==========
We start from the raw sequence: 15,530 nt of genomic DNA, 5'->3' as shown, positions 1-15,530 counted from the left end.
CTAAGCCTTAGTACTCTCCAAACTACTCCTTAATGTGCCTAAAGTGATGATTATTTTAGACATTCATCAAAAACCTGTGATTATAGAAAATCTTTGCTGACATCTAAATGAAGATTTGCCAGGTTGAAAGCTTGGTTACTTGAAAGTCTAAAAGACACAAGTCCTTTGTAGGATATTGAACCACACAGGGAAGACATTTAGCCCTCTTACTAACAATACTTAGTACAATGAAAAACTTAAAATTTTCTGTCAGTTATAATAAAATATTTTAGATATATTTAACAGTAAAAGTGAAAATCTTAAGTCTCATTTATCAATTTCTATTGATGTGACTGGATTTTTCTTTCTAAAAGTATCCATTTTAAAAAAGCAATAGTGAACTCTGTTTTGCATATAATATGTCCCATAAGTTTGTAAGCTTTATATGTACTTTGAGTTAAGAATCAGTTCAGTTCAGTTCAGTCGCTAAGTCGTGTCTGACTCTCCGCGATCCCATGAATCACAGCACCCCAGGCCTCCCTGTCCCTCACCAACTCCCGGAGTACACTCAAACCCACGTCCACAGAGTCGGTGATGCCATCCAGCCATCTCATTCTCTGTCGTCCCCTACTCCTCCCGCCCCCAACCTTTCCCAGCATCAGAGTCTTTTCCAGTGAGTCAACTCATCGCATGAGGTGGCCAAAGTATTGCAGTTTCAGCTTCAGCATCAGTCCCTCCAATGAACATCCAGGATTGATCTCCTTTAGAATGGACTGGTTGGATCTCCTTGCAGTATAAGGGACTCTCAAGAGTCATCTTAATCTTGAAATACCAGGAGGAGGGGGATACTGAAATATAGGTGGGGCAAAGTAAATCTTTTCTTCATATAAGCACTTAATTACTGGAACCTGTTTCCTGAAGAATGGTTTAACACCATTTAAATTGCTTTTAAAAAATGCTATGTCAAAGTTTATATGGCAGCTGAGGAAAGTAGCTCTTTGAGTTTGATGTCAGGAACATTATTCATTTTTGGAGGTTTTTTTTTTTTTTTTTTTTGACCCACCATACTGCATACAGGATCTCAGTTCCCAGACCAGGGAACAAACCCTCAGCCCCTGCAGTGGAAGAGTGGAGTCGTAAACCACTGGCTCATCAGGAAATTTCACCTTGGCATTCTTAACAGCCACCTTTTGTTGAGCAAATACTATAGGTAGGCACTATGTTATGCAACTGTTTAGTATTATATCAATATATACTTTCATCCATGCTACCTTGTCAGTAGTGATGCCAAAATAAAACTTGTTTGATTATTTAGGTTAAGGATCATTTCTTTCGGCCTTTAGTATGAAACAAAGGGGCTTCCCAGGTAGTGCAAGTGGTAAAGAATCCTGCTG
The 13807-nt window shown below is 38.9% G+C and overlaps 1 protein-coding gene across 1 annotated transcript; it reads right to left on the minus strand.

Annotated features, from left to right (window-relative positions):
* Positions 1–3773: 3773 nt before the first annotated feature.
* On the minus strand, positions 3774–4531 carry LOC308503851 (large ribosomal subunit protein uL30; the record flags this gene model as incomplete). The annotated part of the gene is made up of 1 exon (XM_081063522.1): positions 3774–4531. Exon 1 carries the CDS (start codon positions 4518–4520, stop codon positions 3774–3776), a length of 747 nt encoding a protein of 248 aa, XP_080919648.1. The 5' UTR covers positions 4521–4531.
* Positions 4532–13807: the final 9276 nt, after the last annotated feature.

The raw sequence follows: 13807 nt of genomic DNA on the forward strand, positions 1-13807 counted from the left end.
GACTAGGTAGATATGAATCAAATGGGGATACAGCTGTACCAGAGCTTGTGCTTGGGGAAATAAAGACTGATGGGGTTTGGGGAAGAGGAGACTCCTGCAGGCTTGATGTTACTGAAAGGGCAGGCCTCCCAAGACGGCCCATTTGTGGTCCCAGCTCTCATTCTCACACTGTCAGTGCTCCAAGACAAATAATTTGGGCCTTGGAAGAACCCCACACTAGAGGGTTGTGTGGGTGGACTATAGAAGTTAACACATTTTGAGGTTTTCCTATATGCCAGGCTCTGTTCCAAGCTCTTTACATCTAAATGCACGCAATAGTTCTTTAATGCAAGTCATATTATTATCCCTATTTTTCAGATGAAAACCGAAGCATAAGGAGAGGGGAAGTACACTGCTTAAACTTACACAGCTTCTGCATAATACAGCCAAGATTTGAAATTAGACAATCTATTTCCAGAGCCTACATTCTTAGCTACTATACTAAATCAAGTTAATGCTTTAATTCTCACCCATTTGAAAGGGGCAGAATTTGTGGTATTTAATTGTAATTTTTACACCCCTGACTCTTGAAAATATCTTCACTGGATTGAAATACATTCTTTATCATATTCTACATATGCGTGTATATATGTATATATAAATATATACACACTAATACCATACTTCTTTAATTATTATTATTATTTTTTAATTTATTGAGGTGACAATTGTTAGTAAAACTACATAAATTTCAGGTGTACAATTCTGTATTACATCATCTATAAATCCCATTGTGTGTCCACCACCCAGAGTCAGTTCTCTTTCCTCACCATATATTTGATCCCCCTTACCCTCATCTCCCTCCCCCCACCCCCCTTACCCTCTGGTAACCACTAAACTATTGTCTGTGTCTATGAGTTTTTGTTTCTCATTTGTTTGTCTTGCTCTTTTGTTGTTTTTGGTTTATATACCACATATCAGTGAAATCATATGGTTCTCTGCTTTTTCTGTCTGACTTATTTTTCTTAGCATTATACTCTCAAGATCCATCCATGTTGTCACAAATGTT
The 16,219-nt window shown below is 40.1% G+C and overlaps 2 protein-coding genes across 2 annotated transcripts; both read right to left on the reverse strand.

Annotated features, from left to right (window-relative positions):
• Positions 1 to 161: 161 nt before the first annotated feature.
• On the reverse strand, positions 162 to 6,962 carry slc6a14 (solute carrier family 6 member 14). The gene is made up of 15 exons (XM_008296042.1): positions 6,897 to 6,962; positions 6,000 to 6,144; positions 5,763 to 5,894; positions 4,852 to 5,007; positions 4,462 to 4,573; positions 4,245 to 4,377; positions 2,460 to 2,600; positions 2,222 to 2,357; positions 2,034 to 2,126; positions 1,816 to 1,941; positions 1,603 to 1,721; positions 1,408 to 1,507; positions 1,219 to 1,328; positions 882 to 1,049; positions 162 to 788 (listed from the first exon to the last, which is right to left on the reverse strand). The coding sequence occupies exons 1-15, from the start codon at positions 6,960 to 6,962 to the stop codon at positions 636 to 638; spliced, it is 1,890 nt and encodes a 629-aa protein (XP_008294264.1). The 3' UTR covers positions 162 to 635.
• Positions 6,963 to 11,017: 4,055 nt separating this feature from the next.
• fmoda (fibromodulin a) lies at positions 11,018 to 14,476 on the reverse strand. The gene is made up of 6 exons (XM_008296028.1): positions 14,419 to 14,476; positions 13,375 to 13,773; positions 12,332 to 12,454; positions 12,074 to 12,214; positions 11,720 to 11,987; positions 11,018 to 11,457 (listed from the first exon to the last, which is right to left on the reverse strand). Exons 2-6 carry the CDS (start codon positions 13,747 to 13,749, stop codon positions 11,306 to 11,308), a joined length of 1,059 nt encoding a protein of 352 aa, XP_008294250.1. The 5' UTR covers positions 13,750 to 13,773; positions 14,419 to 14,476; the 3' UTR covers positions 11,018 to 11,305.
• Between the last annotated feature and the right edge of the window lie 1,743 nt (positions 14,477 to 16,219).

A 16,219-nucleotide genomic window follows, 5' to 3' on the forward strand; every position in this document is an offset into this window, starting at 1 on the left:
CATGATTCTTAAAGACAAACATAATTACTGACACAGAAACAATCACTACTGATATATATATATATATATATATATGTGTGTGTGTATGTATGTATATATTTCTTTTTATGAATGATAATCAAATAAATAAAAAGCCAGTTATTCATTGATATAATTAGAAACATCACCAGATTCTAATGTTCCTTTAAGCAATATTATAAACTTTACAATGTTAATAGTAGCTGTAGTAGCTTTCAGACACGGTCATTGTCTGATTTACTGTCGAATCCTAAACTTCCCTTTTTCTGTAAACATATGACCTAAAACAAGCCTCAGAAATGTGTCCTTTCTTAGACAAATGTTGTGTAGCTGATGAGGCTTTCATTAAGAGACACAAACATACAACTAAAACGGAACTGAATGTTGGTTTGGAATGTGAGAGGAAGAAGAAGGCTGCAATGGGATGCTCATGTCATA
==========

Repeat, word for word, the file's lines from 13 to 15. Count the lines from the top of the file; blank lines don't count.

• On the reverse strand, positions 162 to 6,962 carry slc6a14 (solute carrier family 6 member 14). The gene is made up of 15 exons (XM_008296042.1): positions 6,897 to 6,962; positions 6,000 to 6,144; positions 5,763 to 5,894; positions 4,852 to 5,007; positions 4,462 to 4,573; positions 4,245 to 4,377; positions 2,460 to 2,600; positions 2,222 to 2,357; positions 2,034 to 2,126; positions 1,816 to 1,941; positions 1,603 to 1,721; positions 1,408 to 1,507; positions 1,219 to 1,328; positions 882 to 1,049; positions 162 to 788 (listed from the first exon to the last, which is right to left on the reverse strand). The coding sequence occupies exons 1-15, from the start codon at positions 6,960 to 6,962 to the stop codon at positions 636 to 638; spliced, it is 1,890 nt and encodes a 629-aa protein (XP_008294264.1). The 3' UTR covers positions 162 to 635.
• Positions 6,963 to 11,017: 4,055 nt separating this feature from the next.
• fmoda (fibromodulin a) lies at positions 11,018 to 14,476 on the reverse strand. The gene is made up of 6 exons (XM_008296028.1): positions 14,419 to 14,476; positions 13,375 to 13,773; positions 12,332 to 12,454; positions 12,074 to 12,214; positions 11,720 to 11,987; positions 11,018 to 11,457 (listed from the first exon to the last, which is right to left on the reverse strand). Exons 2-6 carry the CDS (start codon positions 13,747 to 13,749, stop codon positions 11,306 to 11,308), a joined length of 1,059 nt encoding a protein of 352 aa, XP_008294250.1. The 5' UTR covers positions 13,750 to 13,773; positions 14,419 to 14,476; the 3' UTR covers positions 11,018 to 11,305.